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Explore the many exciting programs hosted by the Aldo Leopold Foundation this fall and winter. Details and registration links are below.
Did you miss our in-person tours this year, or do you want to relive the sights and sounds of the Sandhill crane migration? Join us on December 12, 14 or 15 at 7 PM to bring thousands of cranes right to your home.
Dr. Stan Temple guides you through the history of the Sandhill cranes AND you get a peek into how the Aldo Leopold Foundation stewards the land to keep the cranes coming back year after year. You won’t want to miss this opportunity to sit back, relax, and witness the spectacle of 10,000 cranes.
How can tracking the everyday happenings in our own yards contribute to our understanding of climate change? Join Dr. Stan Temple for this classic virtual event, Leopold, Phenology, and YOU. Dr. Temple will guide you through the history of Aldo Leopold and Nina Leopold Bradley’s own phenological practices, which illuminate how climate change can affect natural cycles in our own favorite green spaces. 2023 Phenology Calendar creative director Emily Oyos will be your host for the evening.
What is phenology, you ask? Phenology is the study of natural patterns and cycles incited by seasonal changes. Did you notice the first geese returning in March? First bloom of lupine in May? That is phenology! If you have a curiosity about the natural occurrences happening around you, this event is for you. Plus, each registrant will receive a coupon for the upcoming 2023 Phenology Calendar, and three lucky participants will win a FREE calendar!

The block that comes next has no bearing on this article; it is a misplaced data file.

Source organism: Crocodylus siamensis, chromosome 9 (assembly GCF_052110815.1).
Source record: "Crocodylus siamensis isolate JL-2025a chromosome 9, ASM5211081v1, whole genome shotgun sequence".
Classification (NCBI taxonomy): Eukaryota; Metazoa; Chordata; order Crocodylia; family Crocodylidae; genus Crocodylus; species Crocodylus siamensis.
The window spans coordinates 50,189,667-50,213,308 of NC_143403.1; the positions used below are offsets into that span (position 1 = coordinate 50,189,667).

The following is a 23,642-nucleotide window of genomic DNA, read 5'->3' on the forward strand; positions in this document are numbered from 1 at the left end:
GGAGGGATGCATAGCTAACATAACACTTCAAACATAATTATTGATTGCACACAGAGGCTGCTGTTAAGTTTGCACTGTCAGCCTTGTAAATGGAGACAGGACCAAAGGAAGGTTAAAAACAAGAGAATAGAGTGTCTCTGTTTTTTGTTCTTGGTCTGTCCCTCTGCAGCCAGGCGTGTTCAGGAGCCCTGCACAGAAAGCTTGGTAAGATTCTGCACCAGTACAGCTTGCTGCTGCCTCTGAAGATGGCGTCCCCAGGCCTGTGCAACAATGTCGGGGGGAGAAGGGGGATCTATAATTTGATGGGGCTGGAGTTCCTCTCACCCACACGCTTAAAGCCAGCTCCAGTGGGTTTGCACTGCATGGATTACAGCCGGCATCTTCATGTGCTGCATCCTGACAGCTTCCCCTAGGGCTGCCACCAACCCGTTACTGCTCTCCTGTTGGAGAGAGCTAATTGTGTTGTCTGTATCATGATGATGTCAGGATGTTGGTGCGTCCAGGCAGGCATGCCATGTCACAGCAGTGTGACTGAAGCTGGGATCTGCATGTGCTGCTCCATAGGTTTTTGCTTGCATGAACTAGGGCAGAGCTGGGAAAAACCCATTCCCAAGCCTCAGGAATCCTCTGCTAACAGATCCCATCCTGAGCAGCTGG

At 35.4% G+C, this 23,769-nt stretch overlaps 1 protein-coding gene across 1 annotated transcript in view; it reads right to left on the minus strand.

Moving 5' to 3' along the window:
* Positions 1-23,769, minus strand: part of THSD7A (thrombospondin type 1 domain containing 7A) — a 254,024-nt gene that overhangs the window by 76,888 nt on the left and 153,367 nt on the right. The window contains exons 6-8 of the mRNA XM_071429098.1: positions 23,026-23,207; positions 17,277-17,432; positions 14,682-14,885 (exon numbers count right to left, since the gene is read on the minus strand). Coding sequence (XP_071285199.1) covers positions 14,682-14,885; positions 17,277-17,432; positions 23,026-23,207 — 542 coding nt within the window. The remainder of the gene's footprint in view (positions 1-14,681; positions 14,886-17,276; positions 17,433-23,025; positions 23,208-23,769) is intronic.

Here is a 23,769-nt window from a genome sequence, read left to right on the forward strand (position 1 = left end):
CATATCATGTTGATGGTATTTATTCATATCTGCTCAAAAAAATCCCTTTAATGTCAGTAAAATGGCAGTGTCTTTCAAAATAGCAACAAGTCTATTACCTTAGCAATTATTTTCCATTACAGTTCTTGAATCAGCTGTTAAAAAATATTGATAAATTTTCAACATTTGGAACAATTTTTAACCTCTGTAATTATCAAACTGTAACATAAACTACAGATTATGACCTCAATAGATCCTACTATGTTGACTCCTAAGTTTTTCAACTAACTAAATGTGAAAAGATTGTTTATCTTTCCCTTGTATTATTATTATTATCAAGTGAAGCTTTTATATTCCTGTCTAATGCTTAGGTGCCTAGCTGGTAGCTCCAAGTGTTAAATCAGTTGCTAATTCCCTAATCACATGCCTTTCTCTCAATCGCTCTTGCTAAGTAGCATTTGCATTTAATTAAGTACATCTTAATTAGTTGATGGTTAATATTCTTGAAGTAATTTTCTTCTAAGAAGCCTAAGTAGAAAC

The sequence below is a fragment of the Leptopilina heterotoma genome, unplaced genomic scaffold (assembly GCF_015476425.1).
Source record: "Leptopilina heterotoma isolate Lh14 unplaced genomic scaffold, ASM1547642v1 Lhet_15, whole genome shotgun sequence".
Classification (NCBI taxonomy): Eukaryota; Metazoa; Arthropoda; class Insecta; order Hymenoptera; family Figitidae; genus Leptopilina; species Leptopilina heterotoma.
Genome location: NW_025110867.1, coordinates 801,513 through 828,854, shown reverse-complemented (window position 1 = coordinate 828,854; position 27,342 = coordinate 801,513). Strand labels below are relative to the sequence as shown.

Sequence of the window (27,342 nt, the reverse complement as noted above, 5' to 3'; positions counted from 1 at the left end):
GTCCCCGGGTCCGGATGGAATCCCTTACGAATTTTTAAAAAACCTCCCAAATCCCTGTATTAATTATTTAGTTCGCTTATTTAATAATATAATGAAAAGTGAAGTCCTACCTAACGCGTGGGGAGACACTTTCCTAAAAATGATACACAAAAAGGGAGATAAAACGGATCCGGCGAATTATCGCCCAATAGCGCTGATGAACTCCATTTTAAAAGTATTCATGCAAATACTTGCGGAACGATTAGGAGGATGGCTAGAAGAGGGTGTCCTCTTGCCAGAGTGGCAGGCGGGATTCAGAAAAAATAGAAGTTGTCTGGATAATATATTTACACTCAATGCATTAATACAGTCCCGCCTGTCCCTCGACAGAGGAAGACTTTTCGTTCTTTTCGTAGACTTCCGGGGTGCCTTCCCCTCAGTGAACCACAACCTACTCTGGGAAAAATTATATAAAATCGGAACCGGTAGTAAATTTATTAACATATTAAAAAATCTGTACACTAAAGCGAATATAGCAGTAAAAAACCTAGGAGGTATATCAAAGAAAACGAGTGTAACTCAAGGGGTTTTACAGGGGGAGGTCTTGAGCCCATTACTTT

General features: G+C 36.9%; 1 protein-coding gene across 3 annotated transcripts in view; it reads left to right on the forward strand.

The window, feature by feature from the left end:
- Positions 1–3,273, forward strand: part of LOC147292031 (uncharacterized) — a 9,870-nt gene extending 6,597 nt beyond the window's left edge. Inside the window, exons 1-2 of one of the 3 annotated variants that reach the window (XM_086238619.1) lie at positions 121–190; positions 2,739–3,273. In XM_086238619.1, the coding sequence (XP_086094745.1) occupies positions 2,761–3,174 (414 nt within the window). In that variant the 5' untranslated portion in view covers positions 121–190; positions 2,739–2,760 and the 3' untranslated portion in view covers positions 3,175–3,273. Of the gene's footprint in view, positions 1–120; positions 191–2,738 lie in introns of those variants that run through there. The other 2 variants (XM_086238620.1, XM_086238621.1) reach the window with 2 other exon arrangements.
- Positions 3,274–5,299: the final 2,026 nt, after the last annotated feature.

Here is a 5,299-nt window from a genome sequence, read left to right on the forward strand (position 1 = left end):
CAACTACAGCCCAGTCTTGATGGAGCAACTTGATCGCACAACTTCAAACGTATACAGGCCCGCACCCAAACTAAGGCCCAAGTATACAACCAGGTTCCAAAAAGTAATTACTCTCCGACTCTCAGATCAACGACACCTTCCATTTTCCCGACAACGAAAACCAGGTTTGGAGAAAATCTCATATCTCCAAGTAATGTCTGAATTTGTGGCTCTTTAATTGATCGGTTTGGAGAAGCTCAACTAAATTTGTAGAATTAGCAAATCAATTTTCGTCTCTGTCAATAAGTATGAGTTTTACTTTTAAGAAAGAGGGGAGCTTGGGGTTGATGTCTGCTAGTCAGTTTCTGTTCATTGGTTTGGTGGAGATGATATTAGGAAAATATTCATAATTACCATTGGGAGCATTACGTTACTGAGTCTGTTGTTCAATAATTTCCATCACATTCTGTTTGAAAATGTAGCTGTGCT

Watch today to learn how to be a more active observer of the world around you.
Leopold, Phenology, and YOU with Stan Temple is sponsored by Half-Aker Designs in Baraboo, Wisconsin.
What makes an oak tree “good”? Doug Tallamy demystifies the main player in Aldo Leopold’s “Good Oak” essay in A Sand County Almanac in his new book, The Nature of Oaks. Join Doug on November 10th at 7 PM CST to explore the importance of oaks in complex ecosystems and understand how YOU can contribute to their health in your natural communities. My Wisconsin Woods coordinator Catie Geib will be your host for the evening.
Doug Tallamy is the T. A. Baker Professor of Agriculture in the Department of Entomology and Wildlife Ecology at the University of Delaware, where he has authored 106 research publications and has taught insect related courses for 41 years. Chief among his research goals is to better understand the many ways insects interact with plants and how such interactions determine the diversity of animal communities. His books include Bringing Nature Home, The Living Landscape, co-authored with Rick Darke, Nature’s Best Hope, a New York Times Best Seller, The Nature of Oaks, winner of the American Horticultural Society’s 2022 book award. In 2021 he cofounded Homegrown National Park with Michelle Alfandari. His awards include recognition from The Garden Writer’s Association, Audubon, The National Wildlife Federation, Allegheny College, The Garden Club of America and The American Horticultural Association.
Click here for information on our in-person crane tours and events!